Why you should book an Australian vacation after the forest fires

A horrible season of forest fires in different parts of the country and the devastating impact of the coronavirus on travel abroad have left Australia in the midst of a tourist crisis.

As the favorite fire-damaged vacation spots in New South Wales, South Australia and Victoria begin to rebuild, these communities – and neighboring regions that have remained untouched by the flames – are facing their biggest battle.

Despite being open to business, vacationers have yet to return to these affected regions if the time is right to visit now.

Looking at the map below that has been broadcast and widely republished on social media around the world during the height of the fires, it’s easy to understand why visitors thought the whole country was on fire and took it as a warning.

In mid-January, municipalities away from fires – where businesses remained open and truly open – reported international cancellation rates of up to 60% due to the misconception.

In the areas directly affected by the fires, the impact was even worse with tour operators and accommodations that recorded a 100% drop in bookings during what is usually the busiest period.

A recent Victorian poll found that operators in cities outside the areas affected by the fires were still reporting cancellation rates of between 10 and 60%.

In the Blue Mountains region of New South Wales, hotelier Jerry Schwartz of the luxury Fairmont Resort plunged bookings from 95% occupancy to less than 20% during the summer.

But it’s not just instant vacation bookings that have been successful.

Australian Tourism Council executive director Simon Westaway said plans had been canceled or postponed as of 2020 due to forest fire coverage.

“We have already suffered millions of dollars in cancellations and our main concern is that early bookings have really just evaporated,” added Peter Shelley, tourism export adviser.

Unfortunately, most cancellations come from local travelers who choose to stay home.

According to the Australian Tourism Export Council, forest fires have so far cost the country $ 4.5 billion in lost revenue. A figure that Westpac’s estimates could reduce Australian production to $ 10 billion, which will inevitably be blown away even further by the coronavirus that affects China and the global tourism sector.


Hundreds of companies, tour operators, coffee shops, boutiques and hotel owners from the Blue Mountains, along the southern coast of New South Wales, East Gippsland and Adelaide Hills and on the island of Kangaroo have received cancellations months in advance and reduced reservations due to concerns about the impact of fires.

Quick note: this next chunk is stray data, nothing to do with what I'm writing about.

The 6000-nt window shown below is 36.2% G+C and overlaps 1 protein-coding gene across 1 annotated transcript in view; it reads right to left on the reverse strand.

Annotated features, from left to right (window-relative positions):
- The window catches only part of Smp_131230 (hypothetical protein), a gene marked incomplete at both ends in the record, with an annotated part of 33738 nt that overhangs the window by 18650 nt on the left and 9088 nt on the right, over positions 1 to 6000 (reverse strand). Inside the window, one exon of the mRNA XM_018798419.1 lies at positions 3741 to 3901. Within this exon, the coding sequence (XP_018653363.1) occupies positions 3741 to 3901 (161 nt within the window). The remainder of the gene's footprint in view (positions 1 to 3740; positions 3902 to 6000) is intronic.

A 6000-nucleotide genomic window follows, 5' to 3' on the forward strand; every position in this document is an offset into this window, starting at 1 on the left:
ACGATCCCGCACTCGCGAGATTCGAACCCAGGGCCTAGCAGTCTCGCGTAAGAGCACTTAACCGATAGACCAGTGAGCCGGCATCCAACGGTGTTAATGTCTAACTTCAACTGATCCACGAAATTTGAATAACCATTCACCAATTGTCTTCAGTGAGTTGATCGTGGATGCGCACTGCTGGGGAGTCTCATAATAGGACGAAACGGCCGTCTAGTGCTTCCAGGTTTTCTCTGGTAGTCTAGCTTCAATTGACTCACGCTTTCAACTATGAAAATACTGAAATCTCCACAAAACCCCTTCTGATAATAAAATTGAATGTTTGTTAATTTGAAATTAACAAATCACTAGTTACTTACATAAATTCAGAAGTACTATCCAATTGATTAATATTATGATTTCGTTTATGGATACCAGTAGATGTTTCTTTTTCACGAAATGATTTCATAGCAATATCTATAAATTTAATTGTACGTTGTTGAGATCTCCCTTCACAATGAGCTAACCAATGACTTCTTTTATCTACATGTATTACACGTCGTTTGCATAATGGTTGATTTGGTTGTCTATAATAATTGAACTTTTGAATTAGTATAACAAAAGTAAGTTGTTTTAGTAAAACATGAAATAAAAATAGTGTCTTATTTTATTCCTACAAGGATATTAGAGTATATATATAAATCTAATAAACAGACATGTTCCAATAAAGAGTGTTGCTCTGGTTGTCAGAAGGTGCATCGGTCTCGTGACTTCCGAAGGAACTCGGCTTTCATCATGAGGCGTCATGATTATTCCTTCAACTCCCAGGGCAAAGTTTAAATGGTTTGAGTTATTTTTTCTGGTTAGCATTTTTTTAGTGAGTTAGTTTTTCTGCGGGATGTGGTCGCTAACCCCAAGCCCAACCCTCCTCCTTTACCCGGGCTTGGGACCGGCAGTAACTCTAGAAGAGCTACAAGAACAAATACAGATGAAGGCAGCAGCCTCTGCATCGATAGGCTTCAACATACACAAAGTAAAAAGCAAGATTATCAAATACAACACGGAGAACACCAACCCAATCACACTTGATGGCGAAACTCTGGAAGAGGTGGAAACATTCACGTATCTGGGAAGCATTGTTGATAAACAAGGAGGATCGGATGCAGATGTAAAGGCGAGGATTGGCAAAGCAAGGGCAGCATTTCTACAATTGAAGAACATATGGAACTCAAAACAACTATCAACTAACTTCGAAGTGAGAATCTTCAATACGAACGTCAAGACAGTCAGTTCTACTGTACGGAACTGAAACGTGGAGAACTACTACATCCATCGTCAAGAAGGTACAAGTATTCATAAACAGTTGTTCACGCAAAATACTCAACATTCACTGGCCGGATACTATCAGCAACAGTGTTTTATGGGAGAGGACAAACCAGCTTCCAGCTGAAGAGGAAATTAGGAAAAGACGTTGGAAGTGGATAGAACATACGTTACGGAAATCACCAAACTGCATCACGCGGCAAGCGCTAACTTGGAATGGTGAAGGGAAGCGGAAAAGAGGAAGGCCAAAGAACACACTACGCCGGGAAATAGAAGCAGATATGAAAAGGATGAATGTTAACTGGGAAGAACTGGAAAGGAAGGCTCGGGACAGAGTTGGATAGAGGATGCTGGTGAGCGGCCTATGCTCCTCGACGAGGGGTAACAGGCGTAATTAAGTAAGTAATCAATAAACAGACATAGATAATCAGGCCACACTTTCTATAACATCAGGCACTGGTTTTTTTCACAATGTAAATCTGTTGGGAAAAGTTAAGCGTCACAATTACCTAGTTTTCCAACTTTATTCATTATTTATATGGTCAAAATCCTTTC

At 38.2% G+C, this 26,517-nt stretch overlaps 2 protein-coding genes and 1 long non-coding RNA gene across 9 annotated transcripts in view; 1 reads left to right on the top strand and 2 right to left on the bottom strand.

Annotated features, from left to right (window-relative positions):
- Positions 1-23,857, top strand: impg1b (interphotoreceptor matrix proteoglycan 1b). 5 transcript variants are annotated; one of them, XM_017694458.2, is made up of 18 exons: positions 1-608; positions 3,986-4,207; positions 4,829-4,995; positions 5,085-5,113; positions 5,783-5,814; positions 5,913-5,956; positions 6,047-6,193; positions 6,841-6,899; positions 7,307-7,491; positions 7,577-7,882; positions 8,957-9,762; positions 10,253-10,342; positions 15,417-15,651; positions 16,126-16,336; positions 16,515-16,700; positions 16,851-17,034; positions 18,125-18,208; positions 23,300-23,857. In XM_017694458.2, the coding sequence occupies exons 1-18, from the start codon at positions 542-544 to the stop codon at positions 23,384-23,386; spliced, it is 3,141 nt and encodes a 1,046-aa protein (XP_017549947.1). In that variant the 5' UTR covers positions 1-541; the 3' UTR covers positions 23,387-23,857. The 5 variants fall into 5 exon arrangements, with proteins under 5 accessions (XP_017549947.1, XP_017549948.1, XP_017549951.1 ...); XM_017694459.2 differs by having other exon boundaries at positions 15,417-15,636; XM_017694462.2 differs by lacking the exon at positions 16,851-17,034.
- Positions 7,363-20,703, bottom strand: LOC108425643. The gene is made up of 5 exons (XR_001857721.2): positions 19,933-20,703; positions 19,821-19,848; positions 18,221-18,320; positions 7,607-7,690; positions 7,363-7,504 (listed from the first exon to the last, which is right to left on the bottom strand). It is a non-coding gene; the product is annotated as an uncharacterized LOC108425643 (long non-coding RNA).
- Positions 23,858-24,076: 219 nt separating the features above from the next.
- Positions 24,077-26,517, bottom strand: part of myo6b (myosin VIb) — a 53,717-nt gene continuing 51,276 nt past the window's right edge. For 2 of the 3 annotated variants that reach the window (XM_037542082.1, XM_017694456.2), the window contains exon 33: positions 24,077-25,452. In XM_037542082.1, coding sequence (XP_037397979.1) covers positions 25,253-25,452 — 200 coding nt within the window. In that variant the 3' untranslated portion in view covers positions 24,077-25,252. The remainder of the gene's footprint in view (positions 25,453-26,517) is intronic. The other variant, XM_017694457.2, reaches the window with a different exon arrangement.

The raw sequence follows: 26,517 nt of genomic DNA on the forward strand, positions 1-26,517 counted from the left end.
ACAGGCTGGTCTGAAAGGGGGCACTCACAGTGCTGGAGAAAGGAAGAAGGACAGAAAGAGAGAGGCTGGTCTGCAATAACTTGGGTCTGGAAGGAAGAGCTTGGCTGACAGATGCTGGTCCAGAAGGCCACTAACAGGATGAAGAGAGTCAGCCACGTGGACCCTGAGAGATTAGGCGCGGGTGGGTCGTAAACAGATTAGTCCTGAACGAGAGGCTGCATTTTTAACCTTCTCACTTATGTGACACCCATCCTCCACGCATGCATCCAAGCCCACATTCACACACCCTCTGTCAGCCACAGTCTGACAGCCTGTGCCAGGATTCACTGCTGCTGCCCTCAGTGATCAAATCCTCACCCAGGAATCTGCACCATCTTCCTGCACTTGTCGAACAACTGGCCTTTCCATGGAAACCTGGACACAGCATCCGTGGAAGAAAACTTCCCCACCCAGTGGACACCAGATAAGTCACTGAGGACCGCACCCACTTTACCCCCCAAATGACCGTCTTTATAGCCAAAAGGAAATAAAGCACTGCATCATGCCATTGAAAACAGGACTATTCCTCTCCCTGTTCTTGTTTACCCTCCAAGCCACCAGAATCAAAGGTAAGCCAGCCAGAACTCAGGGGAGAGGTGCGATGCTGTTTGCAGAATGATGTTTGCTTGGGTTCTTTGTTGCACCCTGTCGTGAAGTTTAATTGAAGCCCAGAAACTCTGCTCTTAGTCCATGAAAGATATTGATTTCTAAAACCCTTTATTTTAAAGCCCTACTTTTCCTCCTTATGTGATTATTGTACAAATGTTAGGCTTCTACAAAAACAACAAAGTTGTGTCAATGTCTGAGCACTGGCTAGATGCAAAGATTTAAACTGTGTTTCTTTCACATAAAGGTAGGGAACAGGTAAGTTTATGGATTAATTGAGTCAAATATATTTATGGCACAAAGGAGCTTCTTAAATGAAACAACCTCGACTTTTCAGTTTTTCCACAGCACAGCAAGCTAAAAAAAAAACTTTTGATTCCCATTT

Dubbed “the biggest challenge in living memory” for the industry, the federal government announced a $ 76 million recovery package in response to this summer’s forest fires, with Prime Minister Scott Morrison saying tourism Australian has been an “urgent contribution” to businesses that continue to fight for dollar tourists

The ATEC survey says that the main reason people canceled their travel plans to Australia – even away from Easter – is related to air quality, safety, confusion around the recovery timeline and the damage from amount in some regions.

But as the rain has extinguished most of the fires and the bush begins to grow back, the message from the communities is strong and clear. Don’t delay your stay: it’s time to book your next vacation home.


The coming months will be crucial in rebuilding the communities hit hard by the recent forest fires.

News.com.au launched the Don’t delay your stay campaign to encourage Australians to support communities that need our help by visiting. In the coming weeks we provide detailed guides, interactive maps and videos showing all the fantastic places at your fingertips.

In the coming weeks the Don’t Delay Your Stay campaign will provide detailed travel guides to the Blue Mountains, East Gippsland, Kangaroo Island, Adelaide Hills and South Coast and will add more each week to give you a complete guide on everything to see and do in some of the most beautiful parts of our great country.

By booking a trip to these regions we can all help the local economy and pump the necessary funds into cities that need tourist money to survive.


While donations have come from all over the world, the number of visiting tourists has decreased by 80% in some regions compared to this period last year. It’s time to start turning it upside down.

As part of our national campaign following the forest fires, this campaign aims to encourage Australians to plan, book and take a domestic vacation and share their experiences with friends and online with the hashtag #DontDelayYourStay.

“There is no doubt that Australian tourism has been hit hard by the recent fires,” said Phillipa Harrison, CEO of Tourism Australia.

“It is essential to help the sector get back on its feet as soon as possible.

“The desire of Australian municipalities to help communities affected both directly and indirectly by fires has been overwhelming. This campaign tries to show them how they can directly support recovery simply on vacation here in Australia.

“Whether it’s a trip by car along the coast, taking a trip from one state to another or ticking a destination from a list of destinations, and spreading the word that Australia is ready to welcome more travelers. “

Discover the Australian holidays of news.com.au for all your travel inspirations do not delay your stay